/ How much barefoot running until legs not weak?

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ANdrew123 - on 13 May 2017
Hello all
Ive dabbled with barefoot running on and off wearing these( https://www.decathlon.co.uk/100-aquashoes-black-id_8201442.html ) for a bit off protection.
In the easter holidays (4 weeks ago) i started running barefoot everyday (instead of wearing normal shoes some days) and started trying to run with a bit of pace (instead of just plodding along). I am only running round about a mile or so though.
Ive found that afterwards my calf's are like jelly and very shaky. Stretching helps a little bit but not much.
Did anyone else find this when they started? And how long until your legs were stronger? Am I doing something wrong and doing it to much or not doing enough strengthening exercise?
Any advice gratefully received
Cheers
Andy
KeithAlexander - on 13 May 2017
In reply to ANdrew123:

When I first started running in thin flat soled shoes, for some reason I thought the technique was to run wholly on the front of your foot, keeping the heel off the ground. This made my calves stiff and sore. I changed technique so that I let my heels touch the ground too, and then it was OK. If you think this might be your problem, try experimenting with how your foot lands and pushes off to lessen the strain on your calves
Moley on 13 May 2017
In reply to ANdrew123:

About 6 years ago following many Achilles problems I did barefoot (without any shoe covering), but I did a lot of walking and progressing to jogging, running. Yes, there is a considerable difference and different stresses on the legs, but it certainly helped me strengthen my ankles etc.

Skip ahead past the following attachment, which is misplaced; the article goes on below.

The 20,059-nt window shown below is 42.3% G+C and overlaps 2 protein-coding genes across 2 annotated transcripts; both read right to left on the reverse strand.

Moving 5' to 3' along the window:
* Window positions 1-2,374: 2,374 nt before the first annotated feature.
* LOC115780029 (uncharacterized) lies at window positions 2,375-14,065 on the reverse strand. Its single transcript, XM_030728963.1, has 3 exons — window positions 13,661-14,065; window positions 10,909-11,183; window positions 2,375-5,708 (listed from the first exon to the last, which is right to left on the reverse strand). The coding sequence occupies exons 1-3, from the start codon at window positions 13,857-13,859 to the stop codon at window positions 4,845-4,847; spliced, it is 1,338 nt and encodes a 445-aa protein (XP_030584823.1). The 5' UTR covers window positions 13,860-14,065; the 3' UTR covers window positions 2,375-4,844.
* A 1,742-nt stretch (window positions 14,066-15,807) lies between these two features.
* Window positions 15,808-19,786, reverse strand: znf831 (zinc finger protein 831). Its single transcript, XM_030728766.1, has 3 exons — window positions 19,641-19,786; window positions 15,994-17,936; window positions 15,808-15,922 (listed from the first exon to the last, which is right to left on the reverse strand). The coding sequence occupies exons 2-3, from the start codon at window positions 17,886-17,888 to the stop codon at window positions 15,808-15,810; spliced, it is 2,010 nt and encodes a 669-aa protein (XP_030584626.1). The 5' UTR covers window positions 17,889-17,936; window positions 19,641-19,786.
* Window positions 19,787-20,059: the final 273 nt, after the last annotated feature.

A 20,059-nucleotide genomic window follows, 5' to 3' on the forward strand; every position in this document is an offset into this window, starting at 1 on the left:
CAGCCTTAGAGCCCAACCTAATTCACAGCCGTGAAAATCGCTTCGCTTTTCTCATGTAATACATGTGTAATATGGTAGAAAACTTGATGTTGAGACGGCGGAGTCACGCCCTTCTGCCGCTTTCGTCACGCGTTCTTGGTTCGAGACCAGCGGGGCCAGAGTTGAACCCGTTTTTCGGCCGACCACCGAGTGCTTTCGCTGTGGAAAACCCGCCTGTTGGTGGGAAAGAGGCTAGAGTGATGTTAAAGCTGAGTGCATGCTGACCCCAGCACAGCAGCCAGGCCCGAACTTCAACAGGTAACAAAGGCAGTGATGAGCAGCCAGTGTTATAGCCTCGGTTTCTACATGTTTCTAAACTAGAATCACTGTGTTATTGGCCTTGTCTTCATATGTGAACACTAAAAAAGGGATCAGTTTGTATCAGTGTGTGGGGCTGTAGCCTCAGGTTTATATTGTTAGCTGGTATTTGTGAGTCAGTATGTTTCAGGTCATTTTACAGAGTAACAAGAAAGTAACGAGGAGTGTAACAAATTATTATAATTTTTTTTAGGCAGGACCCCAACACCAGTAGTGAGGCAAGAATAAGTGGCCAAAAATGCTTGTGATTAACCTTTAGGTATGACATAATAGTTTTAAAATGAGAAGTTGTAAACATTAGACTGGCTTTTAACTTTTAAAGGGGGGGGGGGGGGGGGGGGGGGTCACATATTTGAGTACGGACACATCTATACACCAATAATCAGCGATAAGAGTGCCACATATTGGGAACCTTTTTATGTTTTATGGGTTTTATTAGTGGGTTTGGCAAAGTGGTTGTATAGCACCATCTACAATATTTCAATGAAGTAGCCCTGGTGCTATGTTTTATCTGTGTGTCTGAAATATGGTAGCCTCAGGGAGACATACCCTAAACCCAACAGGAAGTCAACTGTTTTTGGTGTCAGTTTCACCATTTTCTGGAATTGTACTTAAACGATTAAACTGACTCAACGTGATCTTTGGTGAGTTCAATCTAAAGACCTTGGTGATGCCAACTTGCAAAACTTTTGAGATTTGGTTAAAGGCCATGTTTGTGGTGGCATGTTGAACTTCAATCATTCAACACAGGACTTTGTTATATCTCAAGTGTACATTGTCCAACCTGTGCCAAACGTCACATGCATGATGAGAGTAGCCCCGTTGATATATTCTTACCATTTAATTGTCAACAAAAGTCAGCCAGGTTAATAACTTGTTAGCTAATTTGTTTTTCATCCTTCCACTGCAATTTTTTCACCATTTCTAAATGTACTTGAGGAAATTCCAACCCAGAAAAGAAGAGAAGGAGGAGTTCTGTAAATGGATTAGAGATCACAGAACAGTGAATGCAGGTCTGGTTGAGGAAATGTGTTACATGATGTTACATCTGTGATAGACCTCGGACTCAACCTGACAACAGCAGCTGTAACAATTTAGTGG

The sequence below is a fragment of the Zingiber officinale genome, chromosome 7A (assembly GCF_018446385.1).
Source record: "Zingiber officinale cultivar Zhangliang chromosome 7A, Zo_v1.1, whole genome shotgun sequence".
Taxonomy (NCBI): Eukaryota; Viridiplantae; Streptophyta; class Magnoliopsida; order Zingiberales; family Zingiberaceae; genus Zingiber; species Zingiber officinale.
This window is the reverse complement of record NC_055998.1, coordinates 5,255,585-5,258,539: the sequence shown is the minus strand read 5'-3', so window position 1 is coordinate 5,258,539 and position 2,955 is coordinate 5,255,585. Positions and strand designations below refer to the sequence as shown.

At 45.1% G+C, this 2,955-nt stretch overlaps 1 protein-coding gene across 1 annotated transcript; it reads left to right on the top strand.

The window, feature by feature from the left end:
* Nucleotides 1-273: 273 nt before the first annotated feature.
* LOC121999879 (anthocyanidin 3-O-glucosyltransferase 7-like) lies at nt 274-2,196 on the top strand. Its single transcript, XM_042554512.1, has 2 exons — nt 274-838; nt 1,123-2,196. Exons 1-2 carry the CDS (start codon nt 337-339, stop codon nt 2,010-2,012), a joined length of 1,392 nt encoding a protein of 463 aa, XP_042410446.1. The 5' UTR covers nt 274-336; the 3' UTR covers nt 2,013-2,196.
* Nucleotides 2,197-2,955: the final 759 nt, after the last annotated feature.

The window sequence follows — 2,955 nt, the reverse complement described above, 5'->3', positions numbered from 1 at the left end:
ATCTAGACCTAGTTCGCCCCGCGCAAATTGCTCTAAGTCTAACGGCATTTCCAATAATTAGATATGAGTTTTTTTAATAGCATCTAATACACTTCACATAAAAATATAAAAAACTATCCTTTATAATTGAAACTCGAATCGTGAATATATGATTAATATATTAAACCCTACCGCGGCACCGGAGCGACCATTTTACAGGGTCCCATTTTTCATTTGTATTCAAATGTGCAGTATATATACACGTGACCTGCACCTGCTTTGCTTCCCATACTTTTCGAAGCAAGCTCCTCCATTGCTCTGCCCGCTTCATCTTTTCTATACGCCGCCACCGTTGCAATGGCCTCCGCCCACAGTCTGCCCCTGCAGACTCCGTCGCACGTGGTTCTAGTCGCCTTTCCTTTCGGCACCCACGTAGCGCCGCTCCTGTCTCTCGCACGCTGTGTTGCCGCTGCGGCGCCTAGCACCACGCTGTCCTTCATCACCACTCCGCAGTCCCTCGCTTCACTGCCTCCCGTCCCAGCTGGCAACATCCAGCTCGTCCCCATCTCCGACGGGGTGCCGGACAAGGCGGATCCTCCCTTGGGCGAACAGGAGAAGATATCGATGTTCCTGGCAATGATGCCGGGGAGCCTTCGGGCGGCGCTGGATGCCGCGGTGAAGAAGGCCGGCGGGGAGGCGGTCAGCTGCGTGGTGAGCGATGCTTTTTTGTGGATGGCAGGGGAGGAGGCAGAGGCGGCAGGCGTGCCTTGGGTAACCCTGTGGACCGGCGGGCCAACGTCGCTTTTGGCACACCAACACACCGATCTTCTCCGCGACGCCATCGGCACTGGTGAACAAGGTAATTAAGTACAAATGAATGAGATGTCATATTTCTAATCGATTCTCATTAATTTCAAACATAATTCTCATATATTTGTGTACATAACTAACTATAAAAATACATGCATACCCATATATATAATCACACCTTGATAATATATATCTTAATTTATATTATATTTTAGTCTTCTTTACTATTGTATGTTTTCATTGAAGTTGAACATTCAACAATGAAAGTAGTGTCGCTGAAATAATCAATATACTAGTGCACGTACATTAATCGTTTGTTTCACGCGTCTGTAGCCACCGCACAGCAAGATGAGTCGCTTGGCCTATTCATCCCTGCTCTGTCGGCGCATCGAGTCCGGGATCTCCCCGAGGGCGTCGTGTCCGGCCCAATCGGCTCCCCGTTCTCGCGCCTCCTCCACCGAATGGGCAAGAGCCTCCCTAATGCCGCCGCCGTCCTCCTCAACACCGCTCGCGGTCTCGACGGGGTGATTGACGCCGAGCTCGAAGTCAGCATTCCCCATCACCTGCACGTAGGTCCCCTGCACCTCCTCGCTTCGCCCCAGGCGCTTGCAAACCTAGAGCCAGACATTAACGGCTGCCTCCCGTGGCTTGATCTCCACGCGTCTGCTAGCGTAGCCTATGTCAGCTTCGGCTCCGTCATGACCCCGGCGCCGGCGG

May also depend on your running background, road, trail, fell? Bound to have different strengths and weaknesses in your lower leg.
Eventually I had to give up, running off road on the hills I had no grip barefoot and could barely stand up on wet grass, broken toes would soon follow!
wbo - on 13 May 2017
In reply to ANdrew123: Have you tried a thin zero drop shoe instead as an intermediate step? I would be concerned that if all I'd done for a month is a mile a day that my fitness would be decreasing rapidly, shoes or no shoes.

how long to adapt? Who knows- are you heavy , light, perfect biomechanics?

druss on 13 May 2017
In reply to ANdrew123:

From experience you should look for 6 - 9 months to hit 10km without post run fatigue. It's better to go slower during adaption phase and spend more time running 4 - 6km during this period, rather than push the distance.

For what it is worth, I've been running injury free for 6 years.
ANdrew123 - on 14 May 2017
In reply to wbo:

I would be concerned that if all I'd done for a month is a mile a day that my fitness would be decreasing rapidly

At the moment im revising for my exams so i cant do any serious training and put in the necessary hours of work which sucks a bit.

Who knows- are you heavy , light, perfect biomechanics?

My reasoning for the barefoot stuff is to improve my form and for strength before the big miles after my exams
Am pretty heavy though (90kilos) so that could be a factor.
ANdrew123 - on 14 May 2017
In reply to druss:

. It's better to go slower during adaption phase and spend more time running 4 - 6km during this period, rather than push the distance.

Yeah ill probably start increasing the barefoot distance after my exams.
Good to know about being uninjured for 6 years though. Worth the sacrifice at the moment
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SouthernSteve on 14 May 2017
In reply to Andrew123:

Are the shoes you wear on a day to day basis flat or do that have significant heel lift. It might be useful to consider all of your pedestrian activities rather than just your running, although you would need to be careful not to change to much too soon on that side also.

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